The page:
The SDDC board had approved spending $50,000 on the feasibility study that showed the project was viable. The board conditionally approved lending Southern Skates the $500,000, provided it could secure the other funds it needed. That commitment helped leverage the other funds. Reid wrote to banks telling them that the SDDC "is prepared to commit $500,000 to this project." And the SDDC board authorized advancing the United Front $55,000 of the loan to develop architectural studies in order to determine whether the project could be built within the allotted budget.
Southern Skates was finally on the fast track to becoming a reality. The ever-optimistic Minkah began learning roller-rink management by apprenticing himself to Gil Hudson, whose family has owned and operated a Duncanville rink for the past 23 years.
By the fall of 1996, Fahim Minkah was confident that he would soon be breaking ground on the roller rink. So was the United Front board, which was preparing itself for the new business by getting rid of inactive members and replacing them with people who had bookkeeping and managerial experience. The board wanted to fill the top two positions at the rink with people it knew and trusted. The board asked Minkah to manage the rink and its treasurer, Elizabeth Reece, who had catering experience, to run the snack bar. The board sent Reece to Cedar Valley Community College to take a food management certification course.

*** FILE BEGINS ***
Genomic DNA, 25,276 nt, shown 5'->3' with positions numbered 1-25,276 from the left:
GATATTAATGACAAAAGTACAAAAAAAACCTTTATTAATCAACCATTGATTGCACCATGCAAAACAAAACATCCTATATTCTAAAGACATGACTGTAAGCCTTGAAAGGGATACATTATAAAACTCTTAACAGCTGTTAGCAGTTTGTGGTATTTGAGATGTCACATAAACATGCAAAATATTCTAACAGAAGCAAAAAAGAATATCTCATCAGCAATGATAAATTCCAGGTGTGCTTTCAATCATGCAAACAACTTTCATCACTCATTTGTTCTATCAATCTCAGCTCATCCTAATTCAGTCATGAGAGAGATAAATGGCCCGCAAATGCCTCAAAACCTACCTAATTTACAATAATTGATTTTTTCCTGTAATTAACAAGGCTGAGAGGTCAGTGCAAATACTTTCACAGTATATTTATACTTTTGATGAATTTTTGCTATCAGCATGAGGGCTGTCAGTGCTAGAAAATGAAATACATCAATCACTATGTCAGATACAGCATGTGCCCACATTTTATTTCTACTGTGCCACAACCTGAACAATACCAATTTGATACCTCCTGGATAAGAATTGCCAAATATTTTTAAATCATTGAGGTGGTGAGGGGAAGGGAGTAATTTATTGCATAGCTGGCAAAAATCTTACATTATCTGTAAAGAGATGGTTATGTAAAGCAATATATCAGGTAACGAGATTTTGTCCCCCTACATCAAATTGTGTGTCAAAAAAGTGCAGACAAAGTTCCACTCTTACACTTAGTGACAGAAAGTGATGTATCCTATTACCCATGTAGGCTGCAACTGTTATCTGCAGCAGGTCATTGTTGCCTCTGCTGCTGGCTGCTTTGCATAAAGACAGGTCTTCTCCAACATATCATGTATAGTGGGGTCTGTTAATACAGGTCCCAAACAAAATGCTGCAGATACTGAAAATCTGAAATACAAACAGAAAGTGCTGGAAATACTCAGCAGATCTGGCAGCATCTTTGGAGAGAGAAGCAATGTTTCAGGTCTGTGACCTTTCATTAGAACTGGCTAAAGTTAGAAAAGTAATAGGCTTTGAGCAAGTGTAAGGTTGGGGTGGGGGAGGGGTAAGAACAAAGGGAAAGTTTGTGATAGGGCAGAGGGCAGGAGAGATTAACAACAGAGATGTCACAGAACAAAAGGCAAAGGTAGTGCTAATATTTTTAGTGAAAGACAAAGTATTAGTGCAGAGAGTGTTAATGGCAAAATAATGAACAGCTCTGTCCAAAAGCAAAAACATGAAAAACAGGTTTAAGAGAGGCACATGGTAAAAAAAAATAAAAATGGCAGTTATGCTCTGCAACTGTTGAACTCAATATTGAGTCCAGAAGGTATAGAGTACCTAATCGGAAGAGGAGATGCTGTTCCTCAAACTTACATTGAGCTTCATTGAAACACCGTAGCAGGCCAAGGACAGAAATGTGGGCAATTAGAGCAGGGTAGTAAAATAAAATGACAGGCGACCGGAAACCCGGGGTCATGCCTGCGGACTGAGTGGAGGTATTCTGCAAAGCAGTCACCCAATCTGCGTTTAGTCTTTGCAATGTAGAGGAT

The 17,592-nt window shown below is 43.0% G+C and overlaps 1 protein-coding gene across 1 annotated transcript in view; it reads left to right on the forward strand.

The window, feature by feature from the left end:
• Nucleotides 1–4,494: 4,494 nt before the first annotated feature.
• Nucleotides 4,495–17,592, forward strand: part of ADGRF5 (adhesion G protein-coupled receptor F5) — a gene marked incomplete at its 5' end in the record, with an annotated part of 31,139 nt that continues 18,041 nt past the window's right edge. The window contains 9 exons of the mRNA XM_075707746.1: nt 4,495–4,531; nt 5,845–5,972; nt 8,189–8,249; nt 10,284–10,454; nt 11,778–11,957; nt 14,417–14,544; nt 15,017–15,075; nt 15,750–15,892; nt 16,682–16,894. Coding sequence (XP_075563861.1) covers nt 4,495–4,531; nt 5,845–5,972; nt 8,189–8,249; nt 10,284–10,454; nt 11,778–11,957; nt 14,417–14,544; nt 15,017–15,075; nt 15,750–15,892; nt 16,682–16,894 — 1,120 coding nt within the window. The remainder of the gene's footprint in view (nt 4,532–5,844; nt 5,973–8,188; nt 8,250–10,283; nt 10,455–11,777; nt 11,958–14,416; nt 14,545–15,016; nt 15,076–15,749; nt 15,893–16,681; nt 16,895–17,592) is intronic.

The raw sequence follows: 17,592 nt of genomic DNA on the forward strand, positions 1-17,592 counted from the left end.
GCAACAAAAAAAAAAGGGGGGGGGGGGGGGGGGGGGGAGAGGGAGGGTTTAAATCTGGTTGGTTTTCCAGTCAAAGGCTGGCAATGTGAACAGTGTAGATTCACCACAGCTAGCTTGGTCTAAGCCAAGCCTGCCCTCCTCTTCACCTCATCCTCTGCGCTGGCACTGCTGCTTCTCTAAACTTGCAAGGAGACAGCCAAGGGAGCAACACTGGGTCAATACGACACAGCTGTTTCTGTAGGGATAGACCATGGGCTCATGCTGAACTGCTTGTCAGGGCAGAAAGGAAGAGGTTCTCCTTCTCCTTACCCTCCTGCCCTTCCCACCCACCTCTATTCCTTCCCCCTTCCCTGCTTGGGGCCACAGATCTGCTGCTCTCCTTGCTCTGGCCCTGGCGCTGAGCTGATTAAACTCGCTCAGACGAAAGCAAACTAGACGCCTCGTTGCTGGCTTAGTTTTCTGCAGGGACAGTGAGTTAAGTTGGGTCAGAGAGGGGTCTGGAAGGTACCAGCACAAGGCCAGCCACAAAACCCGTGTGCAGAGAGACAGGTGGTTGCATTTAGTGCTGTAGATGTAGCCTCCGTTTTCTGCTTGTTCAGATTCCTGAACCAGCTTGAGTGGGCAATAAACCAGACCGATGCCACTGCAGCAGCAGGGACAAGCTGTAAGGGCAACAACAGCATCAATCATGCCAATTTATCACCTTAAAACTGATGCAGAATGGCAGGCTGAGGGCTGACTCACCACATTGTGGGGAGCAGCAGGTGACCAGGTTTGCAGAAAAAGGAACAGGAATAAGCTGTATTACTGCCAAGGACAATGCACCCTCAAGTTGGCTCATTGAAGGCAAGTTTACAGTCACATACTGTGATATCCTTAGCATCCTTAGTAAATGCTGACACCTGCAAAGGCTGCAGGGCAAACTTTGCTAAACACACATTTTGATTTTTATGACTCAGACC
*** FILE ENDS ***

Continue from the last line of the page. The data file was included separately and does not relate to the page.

The first snag Minkah hit was when Jim Reid gave Minkah the application for the HUD 108 funds, which the SDDC had paid a consultant to prepare with help from SDDC staff. In proofreading the application, Minkah discovered that SDDC was listed as being entitled to one-third of the profits from Southern Skates. A rattled Minkah told Reid that that was not part of the deal. Reid assured Minkah that the SDDC board did not want his profits.
October, November, and early December brought nothing but encouraging news. Minkah found a construction company he trusted, and when it came in as the low bidder, he and SDDC awarded it the contract. In November, staff in the city's Economic Development Department approved the United Front's applications for the HUD 108 funding, and a $50,000 Enterprise Community grant from the city.
"EDD believes that an additional benefit of this project is that it will act as a magnet to attract other investment to this area of the city," wrote EDD Director Mike Marcotte in a memorandum to the city's housing director. "Given the information provided in the project's business plan, EDD believes that the project will cash flow and pay back the loan."